Barker moans about lack of Blackberry friends
Barker admits he may have to ditch banned phone
Barker even appears to have smuggled a phone into Elmley prison on the Isle of Sheppey, where he was held until his transfer to Rochester in January.
Last May, while he was awaiting sentencing, he posted: “Thanks for all the comments guys. Write me some letters. Bet yous are thinking how is he on Facebook!! Hahaha I have my ways and my sources."
Barker shows off a tattoo in tribute to drowning victim Hugo Wenn
Steve Gillan, the general secretary of the Prison Officers’ Association, described the online postings as “scandalous”.
He said: “We’re extremely concerned that prisoners have been able to smuggle phones into their cells and take pictures and post them on Facebook.
“It is nothing short of scandalous and a breach of security.
“We believe it is down to cuts to staffing levels, cuts to budgets and redundancy programmes up and down the country.
“We are calling for a full review into the funding of public sector prisons.”
A Prison Service spokesman added: "Prisoners have no access to the internet other than for specific educational, employment or legal purposes - even then they are supervised by prison staff at all times and can only access pre-approved websites.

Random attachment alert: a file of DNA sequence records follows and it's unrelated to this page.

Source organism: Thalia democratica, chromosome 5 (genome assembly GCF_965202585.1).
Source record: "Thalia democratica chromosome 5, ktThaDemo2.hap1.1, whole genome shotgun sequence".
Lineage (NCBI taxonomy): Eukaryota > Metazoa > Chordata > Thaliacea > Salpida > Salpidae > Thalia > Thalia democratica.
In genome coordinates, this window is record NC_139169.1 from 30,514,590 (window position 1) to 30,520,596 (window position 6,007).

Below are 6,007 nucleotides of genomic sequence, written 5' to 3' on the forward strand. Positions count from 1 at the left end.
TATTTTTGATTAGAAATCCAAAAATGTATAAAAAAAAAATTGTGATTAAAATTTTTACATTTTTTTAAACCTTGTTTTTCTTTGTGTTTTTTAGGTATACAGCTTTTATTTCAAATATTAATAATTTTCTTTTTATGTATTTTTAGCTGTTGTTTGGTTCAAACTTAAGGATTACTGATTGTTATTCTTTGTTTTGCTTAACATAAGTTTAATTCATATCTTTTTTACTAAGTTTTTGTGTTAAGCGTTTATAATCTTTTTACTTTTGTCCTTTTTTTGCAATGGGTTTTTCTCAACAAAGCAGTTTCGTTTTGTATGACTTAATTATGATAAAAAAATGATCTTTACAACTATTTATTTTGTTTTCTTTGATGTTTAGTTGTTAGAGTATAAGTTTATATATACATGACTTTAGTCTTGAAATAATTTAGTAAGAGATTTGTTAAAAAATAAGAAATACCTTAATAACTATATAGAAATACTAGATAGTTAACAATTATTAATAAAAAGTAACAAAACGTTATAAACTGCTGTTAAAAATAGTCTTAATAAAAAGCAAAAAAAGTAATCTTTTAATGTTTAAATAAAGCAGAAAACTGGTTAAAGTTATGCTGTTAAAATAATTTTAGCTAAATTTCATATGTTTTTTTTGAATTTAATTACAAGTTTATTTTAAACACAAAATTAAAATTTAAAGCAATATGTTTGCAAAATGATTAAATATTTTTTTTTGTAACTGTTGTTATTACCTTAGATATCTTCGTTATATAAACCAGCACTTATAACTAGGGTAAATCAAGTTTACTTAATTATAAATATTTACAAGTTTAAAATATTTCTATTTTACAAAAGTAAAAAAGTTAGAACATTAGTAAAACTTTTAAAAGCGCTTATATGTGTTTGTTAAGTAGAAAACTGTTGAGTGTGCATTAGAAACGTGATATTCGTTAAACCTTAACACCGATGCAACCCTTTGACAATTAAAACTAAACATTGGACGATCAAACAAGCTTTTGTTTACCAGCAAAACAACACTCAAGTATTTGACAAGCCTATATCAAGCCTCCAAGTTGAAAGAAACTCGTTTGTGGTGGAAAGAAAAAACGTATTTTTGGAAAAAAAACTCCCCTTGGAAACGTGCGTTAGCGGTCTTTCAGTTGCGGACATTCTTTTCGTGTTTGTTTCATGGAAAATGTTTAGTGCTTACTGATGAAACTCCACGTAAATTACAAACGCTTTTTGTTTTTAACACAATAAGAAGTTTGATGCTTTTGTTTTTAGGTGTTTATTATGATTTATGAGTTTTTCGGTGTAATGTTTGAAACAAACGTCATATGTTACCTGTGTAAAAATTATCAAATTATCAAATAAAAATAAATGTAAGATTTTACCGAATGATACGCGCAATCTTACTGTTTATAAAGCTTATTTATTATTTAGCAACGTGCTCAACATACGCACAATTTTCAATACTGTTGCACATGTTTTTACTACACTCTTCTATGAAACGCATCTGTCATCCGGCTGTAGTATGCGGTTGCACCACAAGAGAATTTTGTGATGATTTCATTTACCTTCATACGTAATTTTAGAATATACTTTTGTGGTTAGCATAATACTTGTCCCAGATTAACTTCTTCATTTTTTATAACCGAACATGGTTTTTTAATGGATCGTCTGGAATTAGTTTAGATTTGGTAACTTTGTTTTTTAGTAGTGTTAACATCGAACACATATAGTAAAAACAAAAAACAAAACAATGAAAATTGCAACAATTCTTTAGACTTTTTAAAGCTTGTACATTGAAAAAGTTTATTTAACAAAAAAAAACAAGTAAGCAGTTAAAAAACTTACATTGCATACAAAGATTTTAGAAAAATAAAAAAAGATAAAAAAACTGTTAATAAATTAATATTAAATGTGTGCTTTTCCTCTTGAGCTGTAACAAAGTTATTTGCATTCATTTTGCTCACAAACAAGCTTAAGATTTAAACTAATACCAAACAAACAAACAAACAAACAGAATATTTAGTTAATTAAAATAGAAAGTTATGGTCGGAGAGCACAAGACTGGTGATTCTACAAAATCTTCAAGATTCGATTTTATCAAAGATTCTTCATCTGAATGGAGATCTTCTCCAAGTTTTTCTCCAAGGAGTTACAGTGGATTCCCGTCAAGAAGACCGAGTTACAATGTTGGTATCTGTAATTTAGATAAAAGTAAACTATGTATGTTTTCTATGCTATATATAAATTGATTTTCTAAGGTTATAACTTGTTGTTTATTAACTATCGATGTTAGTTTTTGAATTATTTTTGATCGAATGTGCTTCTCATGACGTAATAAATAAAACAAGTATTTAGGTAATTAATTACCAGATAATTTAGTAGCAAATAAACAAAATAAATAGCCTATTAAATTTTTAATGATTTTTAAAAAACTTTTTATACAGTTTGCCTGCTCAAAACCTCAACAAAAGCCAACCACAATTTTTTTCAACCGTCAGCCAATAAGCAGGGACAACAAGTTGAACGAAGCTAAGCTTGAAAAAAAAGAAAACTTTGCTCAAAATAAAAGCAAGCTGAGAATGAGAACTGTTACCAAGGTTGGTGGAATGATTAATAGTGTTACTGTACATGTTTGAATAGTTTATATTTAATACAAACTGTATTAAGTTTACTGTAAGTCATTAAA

It is a criminal offence to have a mobile phone in prison and any prisoner found with one will be dealt with severely."
A damning independent report published in June showed the discovery of phones in HMP Rochester had jumped from just three to 69 in a year.
The number of random drugs tests failed by prisoners had also increased from less than 1% to more than 20% in the same time, with 169 coming back positive.
Barker takes centre stage in snap with fellow inmates
The report’s author Godfrey Featherstone blamed staff shortages for a drop in routine cell searches, adding there were “serious concerns” about “drugs and contraband becoming much more freely available” in the prison.
He wrote: “Mobile telephones, drugs and other unauthorised items are still recovered but on the basis of intelligence-led information, rather than routine search.
“Checks on visitors have become progressively intelligence led and consequently deemed to be more cost effective.
“However, finds of contraband amongst visitors have not increased significantly, suggesting that either searches of visitors are less effective or that the items are coming in by other means.”
Barker and Kennedy with another prisoner
Mr Featherstone goes on to say offenders leaving their wings are no longer searched, sparking fears they could be passing phones and drugs between each other.
He said: “As drugs and mobile telephones become more accessible, the risk of serious issues arising becomes much greater.
“The Board is of the view that much more needs to be done to reduce the supply of contraband into the prison and to prevent its use and distribution in the prison by increased searching by dogs and the criminal prosecution of those found to be supplying and possessing contraband.”
Commenting on the report, Juliet Lyon, director of the Prison Reform Trust, said: “Cuts to prison staff and budgets should not be made at the expense of the safety and security of people in prison or victims on the outside.”